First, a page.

LA burned and, as is shown in the video, its denizens celebrated the chance to get “free” stuff before setting the stores on fire as they left. LA burned and, as is shown in the video, its denizens celebrated the chance to loot before setting the stores on fire as they left. Asked by a television reporter why he was running away from a shoe store with several boxes of running shoes in his hand, the looter responded, “Because it’s free!”
The riots spread to Pasadena, Pomona, and as far away as Las Vegas as opportunistic rock throwers and looters joined in. Rodney King, of course, was beaten by LAPD officers after a high speed freeway chase in LA and a chase through residential neighborhoods at night at speeds up to 80 mph. Exactly how Pasadena, Pomona, and Las Vegas rioters thought their behavior was going to improve their lot in life in their cities is something someone else will have to explain.
What began as a political protest or demonstration concerning the Rodney King verdict, turned into a riot, and then turned into what was simply a massive looting opportunity in which the participants lost all interest in protesting, if they ever had any interest in protesting in the first place. Indeed, as one black LAPD officer said toward the end of the video, “I haven’t heard anyone yelling out anything about Rodney King as of this point. It’s just people taking advantage of an opportunity.” Indeed, not one time while I watched the two hour long video did I hear anyone scream, “Rodney King!!!” I am reminded of what a co-worker related to me one time. He said that he watched a television reporter approach an individual who was laughably outfitted in an obviously new suit that was two sizes too big for him, and he was also wearing leather shoes that didn’t match. The reporter asked him what he thought about the Rodney King situation. The individual responded, “Well, to tell you the truth, I don’t follow sports much.”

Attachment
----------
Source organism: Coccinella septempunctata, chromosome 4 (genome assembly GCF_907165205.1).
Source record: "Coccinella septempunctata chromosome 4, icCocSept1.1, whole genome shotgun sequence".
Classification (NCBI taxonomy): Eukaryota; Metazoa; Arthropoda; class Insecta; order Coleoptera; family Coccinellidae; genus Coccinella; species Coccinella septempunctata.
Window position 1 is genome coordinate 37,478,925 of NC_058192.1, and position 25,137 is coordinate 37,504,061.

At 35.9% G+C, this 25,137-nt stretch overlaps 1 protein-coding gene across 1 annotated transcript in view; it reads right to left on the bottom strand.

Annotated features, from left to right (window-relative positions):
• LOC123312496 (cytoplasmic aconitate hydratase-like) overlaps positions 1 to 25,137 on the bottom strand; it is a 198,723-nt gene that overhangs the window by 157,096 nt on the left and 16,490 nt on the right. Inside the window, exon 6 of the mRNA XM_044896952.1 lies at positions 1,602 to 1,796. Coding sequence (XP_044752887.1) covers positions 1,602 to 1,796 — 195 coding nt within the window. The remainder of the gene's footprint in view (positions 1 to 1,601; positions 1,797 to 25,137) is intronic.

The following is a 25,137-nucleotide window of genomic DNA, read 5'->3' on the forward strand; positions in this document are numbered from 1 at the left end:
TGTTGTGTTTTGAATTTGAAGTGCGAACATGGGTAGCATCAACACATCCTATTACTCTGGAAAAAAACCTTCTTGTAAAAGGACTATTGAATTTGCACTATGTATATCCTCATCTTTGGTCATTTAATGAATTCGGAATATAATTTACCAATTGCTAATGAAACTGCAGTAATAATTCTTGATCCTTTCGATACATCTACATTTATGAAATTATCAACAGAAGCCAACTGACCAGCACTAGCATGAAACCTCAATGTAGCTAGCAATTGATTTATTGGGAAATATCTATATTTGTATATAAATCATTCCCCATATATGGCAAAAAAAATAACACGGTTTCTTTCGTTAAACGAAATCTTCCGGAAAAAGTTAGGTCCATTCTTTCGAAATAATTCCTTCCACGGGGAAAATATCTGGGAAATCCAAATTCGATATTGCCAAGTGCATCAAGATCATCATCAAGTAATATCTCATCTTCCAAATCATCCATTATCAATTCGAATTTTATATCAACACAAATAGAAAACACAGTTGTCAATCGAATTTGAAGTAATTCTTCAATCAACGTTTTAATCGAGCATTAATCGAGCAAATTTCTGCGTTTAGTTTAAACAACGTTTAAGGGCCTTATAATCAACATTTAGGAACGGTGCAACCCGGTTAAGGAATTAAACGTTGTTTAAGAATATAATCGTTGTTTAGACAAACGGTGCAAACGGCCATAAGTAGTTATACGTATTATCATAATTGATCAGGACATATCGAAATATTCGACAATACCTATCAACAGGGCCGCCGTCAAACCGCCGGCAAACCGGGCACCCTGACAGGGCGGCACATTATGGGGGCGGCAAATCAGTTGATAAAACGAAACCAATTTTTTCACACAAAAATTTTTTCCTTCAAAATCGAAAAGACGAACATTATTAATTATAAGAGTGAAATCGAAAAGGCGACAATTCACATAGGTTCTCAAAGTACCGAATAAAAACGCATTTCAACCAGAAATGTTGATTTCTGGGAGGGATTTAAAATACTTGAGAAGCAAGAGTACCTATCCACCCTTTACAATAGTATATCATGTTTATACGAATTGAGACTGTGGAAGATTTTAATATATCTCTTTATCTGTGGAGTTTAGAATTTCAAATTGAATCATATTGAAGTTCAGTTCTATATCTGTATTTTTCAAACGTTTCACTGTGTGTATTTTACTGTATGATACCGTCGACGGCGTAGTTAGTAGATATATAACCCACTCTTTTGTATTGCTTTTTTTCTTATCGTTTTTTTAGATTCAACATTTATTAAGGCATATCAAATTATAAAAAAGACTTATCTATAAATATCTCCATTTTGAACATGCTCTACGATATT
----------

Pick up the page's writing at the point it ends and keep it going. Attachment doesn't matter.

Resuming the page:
Appropriately, the LAPD was heavily criticized later for its failure to act quickly to shut down the situation the first night. By falling back and letting the mob have its way, it served to inspire many others to join the effort because it was obvious that the chances of being punished were very low. If you watch the video, you will see LAPD officers in patrol cars slowly passing looters coming out of stores. The officers do nothing. You will see groups of LAPD officers standing together within 50 feet of stores as they were being emptied, again, doing nothing. The excuse offered was that the legendary LAPD did not have “enough” officers on the scene. (In California things are different. The LAPD obviously does not follow the historic Texas Ranger rule, i.e., “One riot, one Ranger.”)
In reality, I strongly expect that the Mayor Tom Bradley administration simply did not want the LAPD to use more harsh measures due to the political blowback that would occur during the next election cycle. Bradley and the City’s “powers that be” understood the underlying truth–which was, to paraphrase the old NRA expression, “I’m a looter and I vote.” Just as the clueless and impotent woman mayor of Baltimore said her city was doing a few years ago, they gave the rioters “space” to express themselves–which, in reality, meant, that the rioters could wear themselves out looting.
Meanwhile, In Beverly Hills
The police force for the City of Beverly Hills, on the other hand, was not troubled by such political restraints. Video of Rodeo Drive at the time shows that it was untouched. Beverly Hills residents (and, more particularly, Beverly Hills voters) weren’t rioting and wouldn’t be complaining about “excessive force” used on looters. Therefore, the Beverly Hills PD was able to insulate the city’s population from the troubles in LA, the enclave city of Beverly Hills is surrounded by LA.